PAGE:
Collectively known as marsupials, this superorder is divided into seven distinct orders; Didelphimorphia, Paucituberculata, Microbiotheria, Dasyuromorphia, Peramelemorphia, Notoryctemorphia, and Diprotodontia. Marsupials are pouch-bearing mammals who give birth to underdeveloped offspring. These offspring complete their development within the mother’s pouch. There is great diversity within this order. Forms range from the carnivorous Tasmanian wolf to the herbivorous red kangaroo.
Kangaroos, Wallabies & Possums
There are approximately 120 species found in the order Diprotodontia. Diprodonts are some of the best known marsupials including the kangaroos, wallabies, and possums, to name a few. These pouched mammals used to be lumped with all other pouched mammals into the superorder Marsupialia. Diprotodonts are native to Australia and a few minor areas of Asia.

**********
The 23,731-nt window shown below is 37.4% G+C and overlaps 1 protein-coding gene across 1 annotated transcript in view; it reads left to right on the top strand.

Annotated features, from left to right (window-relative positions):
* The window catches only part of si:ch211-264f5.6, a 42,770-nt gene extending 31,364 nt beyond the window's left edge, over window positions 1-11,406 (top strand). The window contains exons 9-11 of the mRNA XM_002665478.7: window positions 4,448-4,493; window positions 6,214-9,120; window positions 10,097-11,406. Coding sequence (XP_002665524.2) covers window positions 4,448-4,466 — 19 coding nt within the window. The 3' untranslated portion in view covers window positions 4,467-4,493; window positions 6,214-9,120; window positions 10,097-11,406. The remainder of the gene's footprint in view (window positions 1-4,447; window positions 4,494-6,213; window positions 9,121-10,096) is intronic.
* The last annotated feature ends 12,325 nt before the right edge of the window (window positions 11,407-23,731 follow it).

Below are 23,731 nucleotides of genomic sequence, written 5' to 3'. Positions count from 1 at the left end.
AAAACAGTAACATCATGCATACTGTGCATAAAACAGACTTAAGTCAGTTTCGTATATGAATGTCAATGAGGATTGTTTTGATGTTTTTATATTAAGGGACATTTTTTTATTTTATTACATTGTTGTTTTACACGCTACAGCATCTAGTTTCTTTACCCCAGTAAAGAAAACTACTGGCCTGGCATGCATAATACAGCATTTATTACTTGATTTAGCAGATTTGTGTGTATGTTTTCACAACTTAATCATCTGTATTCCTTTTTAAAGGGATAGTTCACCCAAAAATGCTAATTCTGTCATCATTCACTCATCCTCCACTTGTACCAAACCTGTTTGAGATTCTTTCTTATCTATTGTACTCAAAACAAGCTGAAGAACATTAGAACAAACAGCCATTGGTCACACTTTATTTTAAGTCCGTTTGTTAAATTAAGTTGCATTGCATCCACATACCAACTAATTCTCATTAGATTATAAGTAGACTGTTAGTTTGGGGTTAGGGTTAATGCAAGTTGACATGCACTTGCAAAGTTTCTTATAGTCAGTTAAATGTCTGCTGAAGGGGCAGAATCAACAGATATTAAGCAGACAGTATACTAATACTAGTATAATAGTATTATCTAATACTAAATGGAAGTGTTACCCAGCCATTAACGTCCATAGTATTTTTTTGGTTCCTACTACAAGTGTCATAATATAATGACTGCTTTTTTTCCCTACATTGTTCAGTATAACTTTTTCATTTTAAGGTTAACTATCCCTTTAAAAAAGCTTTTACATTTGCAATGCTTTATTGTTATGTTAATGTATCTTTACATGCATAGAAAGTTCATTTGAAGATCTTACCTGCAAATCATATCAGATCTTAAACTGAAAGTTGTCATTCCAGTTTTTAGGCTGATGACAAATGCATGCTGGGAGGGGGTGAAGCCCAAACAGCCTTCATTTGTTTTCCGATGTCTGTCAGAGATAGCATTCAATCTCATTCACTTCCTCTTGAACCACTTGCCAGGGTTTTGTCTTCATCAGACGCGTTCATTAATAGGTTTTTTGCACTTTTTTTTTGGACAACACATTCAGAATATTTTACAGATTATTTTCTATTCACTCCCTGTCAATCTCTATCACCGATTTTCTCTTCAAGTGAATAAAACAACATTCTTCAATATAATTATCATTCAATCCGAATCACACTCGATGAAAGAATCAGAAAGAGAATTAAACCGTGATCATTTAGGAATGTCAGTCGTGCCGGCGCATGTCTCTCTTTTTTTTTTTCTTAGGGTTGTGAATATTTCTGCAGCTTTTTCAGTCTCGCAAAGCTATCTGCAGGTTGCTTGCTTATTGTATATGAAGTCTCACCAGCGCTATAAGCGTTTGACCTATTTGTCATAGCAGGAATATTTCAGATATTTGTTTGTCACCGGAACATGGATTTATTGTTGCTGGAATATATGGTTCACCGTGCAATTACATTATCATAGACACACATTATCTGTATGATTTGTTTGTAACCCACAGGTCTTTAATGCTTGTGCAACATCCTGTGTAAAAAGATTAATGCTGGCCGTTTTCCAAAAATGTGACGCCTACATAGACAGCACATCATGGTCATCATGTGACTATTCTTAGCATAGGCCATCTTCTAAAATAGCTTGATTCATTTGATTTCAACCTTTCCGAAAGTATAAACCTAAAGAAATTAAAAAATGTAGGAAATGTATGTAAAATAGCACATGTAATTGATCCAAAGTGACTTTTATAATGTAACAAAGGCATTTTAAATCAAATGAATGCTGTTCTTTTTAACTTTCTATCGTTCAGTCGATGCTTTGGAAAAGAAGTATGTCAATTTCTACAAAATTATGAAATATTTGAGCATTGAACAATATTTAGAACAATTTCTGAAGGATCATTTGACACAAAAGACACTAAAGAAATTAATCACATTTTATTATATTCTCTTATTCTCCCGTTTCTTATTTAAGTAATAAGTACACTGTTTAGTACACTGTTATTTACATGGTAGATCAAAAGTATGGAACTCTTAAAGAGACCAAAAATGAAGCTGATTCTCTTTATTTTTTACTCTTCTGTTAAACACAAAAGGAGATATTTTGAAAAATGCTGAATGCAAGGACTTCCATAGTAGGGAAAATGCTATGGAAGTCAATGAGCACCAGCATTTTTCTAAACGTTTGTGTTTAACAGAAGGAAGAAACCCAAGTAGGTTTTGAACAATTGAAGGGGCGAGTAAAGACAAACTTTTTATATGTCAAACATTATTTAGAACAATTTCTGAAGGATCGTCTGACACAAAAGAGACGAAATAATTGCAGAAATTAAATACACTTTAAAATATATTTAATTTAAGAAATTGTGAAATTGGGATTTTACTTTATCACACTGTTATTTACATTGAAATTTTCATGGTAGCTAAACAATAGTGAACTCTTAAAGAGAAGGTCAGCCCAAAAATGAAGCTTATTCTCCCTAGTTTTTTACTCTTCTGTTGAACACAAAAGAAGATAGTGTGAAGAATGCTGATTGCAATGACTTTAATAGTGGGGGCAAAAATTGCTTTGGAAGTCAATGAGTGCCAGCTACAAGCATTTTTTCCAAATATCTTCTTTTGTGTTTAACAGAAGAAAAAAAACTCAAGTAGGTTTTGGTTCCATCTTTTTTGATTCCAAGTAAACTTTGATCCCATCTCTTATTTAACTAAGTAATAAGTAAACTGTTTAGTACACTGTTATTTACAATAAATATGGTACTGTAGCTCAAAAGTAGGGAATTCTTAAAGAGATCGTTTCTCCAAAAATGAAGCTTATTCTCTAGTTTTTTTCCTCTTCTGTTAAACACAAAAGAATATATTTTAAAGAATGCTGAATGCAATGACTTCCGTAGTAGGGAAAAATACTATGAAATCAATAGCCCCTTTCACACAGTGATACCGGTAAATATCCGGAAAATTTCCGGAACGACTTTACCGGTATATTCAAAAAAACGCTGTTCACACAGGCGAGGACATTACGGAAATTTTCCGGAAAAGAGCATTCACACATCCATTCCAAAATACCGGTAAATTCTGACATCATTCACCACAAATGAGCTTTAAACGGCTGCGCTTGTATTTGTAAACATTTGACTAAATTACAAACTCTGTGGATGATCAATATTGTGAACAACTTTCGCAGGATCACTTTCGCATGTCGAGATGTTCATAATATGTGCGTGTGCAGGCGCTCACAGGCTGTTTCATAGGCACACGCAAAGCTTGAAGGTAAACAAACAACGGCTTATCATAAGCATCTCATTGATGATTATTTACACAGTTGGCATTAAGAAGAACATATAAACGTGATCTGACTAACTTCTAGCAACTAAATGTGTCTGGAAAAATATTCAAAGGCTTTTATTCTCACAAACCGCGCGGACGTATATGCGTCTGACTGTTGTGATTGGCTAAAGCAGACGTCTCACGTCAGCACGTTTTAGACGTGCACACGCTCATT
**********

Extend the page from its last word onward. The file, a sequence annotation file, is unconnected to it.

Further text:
Tasmanian Devil, Tasmanian Tiger, Numbat, etc.
There are approximately 70 species found in the Order Dasyuridae. These mouse to dog-sized marsupials include dunnarts, quolls, the Tasmanian devil, the numbat and the recently extinct Tasmanian tiger. Dasyuromorphs are thought to be the evolutionary ancestors from which all other Australian families arose.